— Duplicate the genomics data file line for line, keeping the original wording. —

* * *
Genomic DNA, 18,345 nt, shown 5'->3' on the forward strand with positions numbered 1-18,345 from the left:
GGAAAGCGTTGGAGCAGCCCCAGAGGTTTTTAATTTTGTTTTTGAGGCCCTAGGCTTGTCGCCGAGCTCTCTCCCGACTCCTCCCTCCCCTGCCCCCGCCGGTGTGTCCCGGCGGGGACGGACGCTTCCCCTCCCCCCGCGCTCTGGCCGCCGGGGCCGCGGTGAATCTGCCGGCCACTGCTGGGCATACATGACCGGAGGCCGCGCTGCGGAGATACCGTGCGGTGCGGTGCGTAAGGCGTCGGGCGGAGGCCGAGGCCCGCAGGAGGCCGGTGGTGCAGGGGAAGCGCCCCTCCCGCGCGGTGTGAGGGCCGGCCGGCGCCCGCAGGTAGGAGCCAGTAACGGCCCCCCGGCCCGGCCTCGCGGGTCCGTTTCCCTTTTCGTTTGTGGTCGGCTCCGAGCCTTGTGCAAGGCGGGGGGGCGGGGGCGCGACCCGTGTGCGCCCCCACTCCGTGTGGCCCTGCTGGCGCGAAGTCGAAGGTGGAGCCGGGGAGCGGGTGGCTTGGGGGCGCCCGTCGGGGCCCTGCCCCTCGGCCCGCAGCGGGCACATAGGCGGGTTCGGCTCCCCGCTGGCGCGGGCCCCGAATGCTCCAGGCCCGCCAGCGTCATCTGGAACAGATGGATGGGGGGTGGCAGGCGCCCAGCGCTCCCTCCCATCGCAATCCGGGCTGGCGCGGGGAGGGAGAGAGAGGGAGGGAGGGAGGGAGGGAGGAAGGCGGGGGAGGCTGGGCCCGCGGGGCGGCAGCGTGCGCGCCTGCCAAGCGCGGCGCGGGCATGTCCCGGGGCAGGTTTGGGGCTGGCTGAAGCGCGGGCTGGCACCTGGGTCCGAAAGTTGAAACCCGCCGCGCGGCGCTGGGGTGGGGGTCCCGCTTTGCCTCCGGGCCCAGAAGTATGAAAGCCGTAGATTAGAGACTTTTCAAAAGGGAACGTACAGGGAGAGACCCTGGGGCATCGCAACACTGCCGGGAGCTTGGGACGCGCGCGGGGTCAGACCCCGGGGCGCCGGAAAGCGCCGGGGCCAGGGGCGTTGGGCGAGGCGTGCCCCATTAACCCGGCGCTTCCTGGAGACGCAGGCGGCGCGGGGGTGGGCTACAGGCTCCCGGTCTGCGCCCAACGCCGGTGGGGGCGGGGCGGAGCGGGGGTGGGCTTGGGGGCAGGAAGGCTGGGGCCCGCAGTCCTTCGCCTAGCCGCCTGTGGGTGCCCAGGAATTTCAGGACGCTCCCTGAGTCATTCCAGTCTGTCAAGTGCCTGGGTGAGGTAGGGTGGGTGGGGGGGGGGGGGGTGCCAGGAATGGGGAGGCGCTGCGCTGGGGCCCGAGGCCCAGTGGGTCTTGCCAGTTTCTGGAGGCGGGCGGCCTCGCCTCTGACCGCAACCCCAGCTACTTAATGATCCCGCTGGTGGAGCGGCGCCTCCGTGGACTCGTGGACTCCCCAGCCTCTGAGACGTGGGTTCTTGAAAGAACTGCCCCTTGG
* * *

Genomic DNA, 18,345 nt, shown 5'->3' on the forward strand with positions numbered 1-18,345 from the left:
GGAAAGCGTTGGAGCAGCCCCAGAGGTTTTTAATTTTGTTTTTGAGGCCCTAGGCTTGTCGCCGAGCTCTCTCCCGACTCCTCCCTCCCCTGCCCCCGCCGGTGTGTCCCGGCGGGGACGGACGCTTCCCCTCCCCCCGCGCTCTGGCCGCCGGGGCCGCGGTGAATCTGCCGGCCACTGCTGGGCATACATGACCGGAGGCCGCGCTGCGGAGATACCGTGCGGTGCGGTGCGTAAGGCGTCGGGCGGAGGCCGAGGCCCGCAGGAGGCCGGTGGTGCAGGGGAAGCGCCCCTCCCGCGCGGTGTGAGGGCCGGCCGGCGCCCGCAGGTAGGAGCCAGTAACGGCCCCCCGGCCCGGCCTCGCGGGTCCGTTTCCCTTTTCGTTTGTGGTCGGCTCCGAGCCTTGTGCAAGGCGGGGGGGCGGGGGCGCGACCCGTGTGCGCCCCCACTCCGTGTGGCCCTGCTGGCGCGAAGTCGAAGGTGGAGCCGGGGAGCGGGTGGCTTGGGGGCGCCCGTCGGGGCCCTGCCCCTCGGCCCGCAGCGGGCACATAGGCGGGTTCGGCTCCCCGCTGGCGCGGGCCCCGAATGCTCCAGGCCCGCCAGCGTCATCTGGAACAGATGGATGGGGGGTGGCAGGCGCCCAGCGCTCCCTCCCATCGCAATCCGGGCTGGCGCGGGGAGGGAGAGAGAGGGAGGGAGGGAGGGAGGGAGGAAGGCGGGGGAGGCTGGGCCCGCGGGGCGGCAGCGTGCGCGCCTGCCAAGCGCGGCGCGGGCATGTCCCGGGGCAGGTTTGGGGCTGGCTGAAGCGCGGGCTGGCACCTGGGTCCGAAAGTTGAAACCCGCCGCGCGGCGCTGGGGTGGGGGTCCCGCTTTGCCTCCGGGCCCAGAAGTATGAAAGCCGTAGATTAGAGACTTTTCAAAAGGGAACGTACAGGGAGAGACCCTGGGGCATCGCAACACTGCCGGGAGCTTGGGACGCGCGCGGGGTCAGACCCCGGGGCGCCGGAAAGCGCCGGGGCCAGGGGCGTTGGGCGAGGCGTGCCCCATTAACCCGGCGCTTCCTGGAGACGCAGGCGGCGCGGGGGTGGGCTACAGGCTCCCGGTCTGCGCCCAACGCCGGTGGGGGCGGGGCGGAGCGGGGGTGGGCTTGGGGGCAGGAAGGCTGGGGCCCGCAGTCCTTCGCCTAGCCGCCTGTGGGTGCCCAGGAATTTCAGGACGCTCCCTGAGTCATTCCAGTCTGTCAAGTGCCTGGGTGAGGTAGGGTGGGTGGGGGGGGGGGGGGTGCCAGGAATGGGGAGGCGCTGCGCTGGGGCCCGAGGCCCAGTGGGTCTTGCCAGTTTCTGGAGGCGGGCGGCCTCGCCTCTGACCGCAACCCCAGCTACTTAATGATCCCGCTGGTGGAGCGGCGCCTCCGTGGACTCGTGGACTCCCCAGCCTCTGAGACGTGGGTTCTTGAAAGAACTGCCCCTTGG